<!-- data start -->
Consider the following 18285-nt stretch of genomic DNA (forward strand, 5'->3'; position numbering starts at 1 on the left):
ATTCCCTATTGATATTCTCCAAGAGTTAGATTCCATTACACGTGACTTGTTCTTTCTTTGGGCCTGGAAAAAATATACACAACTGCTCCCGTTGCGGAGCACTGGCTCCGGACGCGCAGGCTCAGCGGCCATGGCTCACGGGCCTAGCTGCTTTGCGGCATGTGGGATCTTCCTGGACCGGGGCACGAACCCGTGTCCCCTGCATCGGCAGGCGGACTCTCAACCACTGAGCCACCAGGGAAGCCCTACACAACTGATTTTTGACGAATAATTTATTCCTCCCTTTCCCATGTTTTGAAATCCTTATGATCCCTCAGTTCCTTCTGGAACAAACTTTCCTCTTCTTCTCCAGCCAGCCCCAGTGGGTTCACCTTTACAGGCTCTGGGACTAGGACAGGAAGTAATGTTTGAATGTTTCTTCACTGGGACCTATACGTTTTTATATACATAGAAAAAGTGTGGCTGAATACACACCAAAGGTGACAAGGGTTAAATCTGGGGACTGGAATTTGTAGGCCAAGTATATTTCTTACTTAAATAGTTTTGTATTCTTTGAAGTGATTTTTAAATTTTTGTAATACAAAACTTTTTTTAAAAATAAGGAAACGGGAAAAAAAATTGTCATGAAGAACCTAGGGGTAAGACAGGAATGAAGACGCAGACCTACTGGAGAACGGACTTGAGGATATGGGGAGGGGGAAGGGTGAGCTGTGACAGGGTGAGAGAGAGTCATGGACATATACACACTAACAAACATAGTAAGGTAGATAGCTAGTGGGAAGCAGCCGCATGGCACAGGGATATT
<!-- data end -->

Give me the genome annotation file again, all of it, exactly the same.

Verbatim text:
Consider the following 18285-nt stretch of genomic DNA (forward strand, 5'->3'; position numbering starts at 1 on the left):
ATTCCCTATTGATATTCTCCAAGAGTTAGATTCCATTACACGTGACTTGTTCTTTCTTTGGGCCTGGAAAAAATATACACAACTGCTCCCGTTGCGGAGCACTGGCTCCGGACGCGCAGGCTCAGCGGCCATGGCTCACGGGCCTAGCTGCTTTGCGGCATGTGGGATCTTCCTGGACCGGGGCACGAACCCGTGTCCCCTGCATCGGCAGGCGGACTCTCAACCACTGAGCCACCAGGGAAGCCCTACACAACTGATTTTTGACGAATAATTTATTCCTCCCTTTCCCATGTTTTGAAATCCTTATGATCCCTCAGTTCCTTCTGGAACAAACTTTCCTCTTCTTCTCCAGCCAGCCCCAGTGGGTTCACCTTTACAGGCTCTGGGACTAGGACAGGAAGTAATGTTTGAATGTTTCTTCACTGGGACCTATACGTTTTTATATACATAGAAAAAGTGTGGCTGAATACACACCAAAGGTGACAAGGGTTAAATCTGGGGACTGGAATTTGTAGGCCAAGTATATTTCTTACTTAAATAGTTTTGTATTCTTTGAAGTGATTTTTAAATTTTTGTAATACAAAACTTTTTTTAAAAATAAGGAAACGGGAAAAAAAATTGTCATGAAGAACCTAGGGGTAAGACAGGAATGAAGACGCAGACCTACTGGAGAACGGACTTGAGGATATGGGGAGGGGGAAGGGTGAGCTGTGACAGGGTGAGAGAGAGTCATGGACATATACACACTAACAAACATAGTAAGGTAGATAGCTAGTGGGAAGCAGCCGCATGGCACAGGGATATT